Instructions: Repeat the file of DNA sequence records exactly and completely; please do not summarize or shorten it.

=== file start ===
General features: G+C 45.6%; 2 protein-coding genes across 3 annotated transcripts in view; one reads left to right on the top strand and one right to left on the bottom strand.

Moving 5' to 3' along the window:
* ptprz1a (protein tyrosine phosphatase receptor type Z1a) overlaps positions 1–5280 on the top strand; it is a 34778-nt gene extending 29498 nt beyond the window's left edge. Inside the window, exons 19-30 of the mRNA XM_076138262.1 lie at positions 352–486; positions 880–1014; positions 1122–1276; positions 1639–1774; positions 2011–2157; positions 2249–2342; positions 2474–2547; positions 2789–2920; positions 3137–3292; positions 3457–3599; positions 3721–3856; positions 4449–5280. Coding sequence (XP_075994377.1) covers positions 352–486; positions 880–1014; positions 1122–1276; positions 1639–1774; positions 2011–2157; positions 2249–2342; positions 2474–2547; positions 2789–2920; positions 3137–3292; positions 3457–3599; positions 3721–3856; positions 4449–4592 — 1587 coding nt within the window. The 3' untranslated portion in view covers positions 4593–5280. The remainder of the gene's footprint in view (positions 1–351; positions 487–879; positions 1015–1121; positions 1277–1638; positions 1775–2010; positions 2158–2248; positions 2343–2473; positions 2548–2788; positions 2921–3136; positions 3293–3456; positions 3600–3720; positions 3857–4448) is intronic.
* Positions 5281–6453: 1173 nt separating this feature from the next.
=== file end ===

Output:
General features: G+C 45.6%; 2 protein-coding genes across 3 annotated transcripts in view; one reads left to right on the top strand and one right to left on the bottom strand.

Moving 5' to 3' along the window:
* ptprz1a (protein tyrosine phosphatase receptor type Z1a) overlaps positions 1–5280 on the top strand; it is a 34778-nt gene extending 29498 nt beyond the window's left edge. Inside the window, exons 19-30 of the mRNA XM_076138262.1 lie at positions 352–486; positions 880–1014; positions 1122–1276; positions 1639–1774; positions 2011–2157; positions 2249–2342; positions 2474–2547; positions 2789–2920; positions 3137–3292; positions 3457–3599; positions 3721–3856; positions 4449–5280. Coding sequence (XP_075994377.1) covers positions 352–486; positions 880–1014; positions 1122–1276; positions 1639–1774; positions 2011–2157; positions 2249–2342; positions 2474–2547; positions 2789–2920; positions 3137–3292; positions 3457–3599; positions 3721–3856; positions 4449–4592 — 1587 coding nt within the window. The 3' untranslated portion in view covers positions 4593–5280. The remainder of the gene's footprint in view (positions 1–351; positions 487–879; positions 1015–1121; positions 1277–1638; positions 1775–2010; positions 2158–2248; positions 2343–2473; positions 2548–2788; positions 2921–3136; positions 3293–3456; positions 3600–3720; positions 3857–4448) is intronic.
* Positions 5281–6453: 1173 nt separating this feature from the next.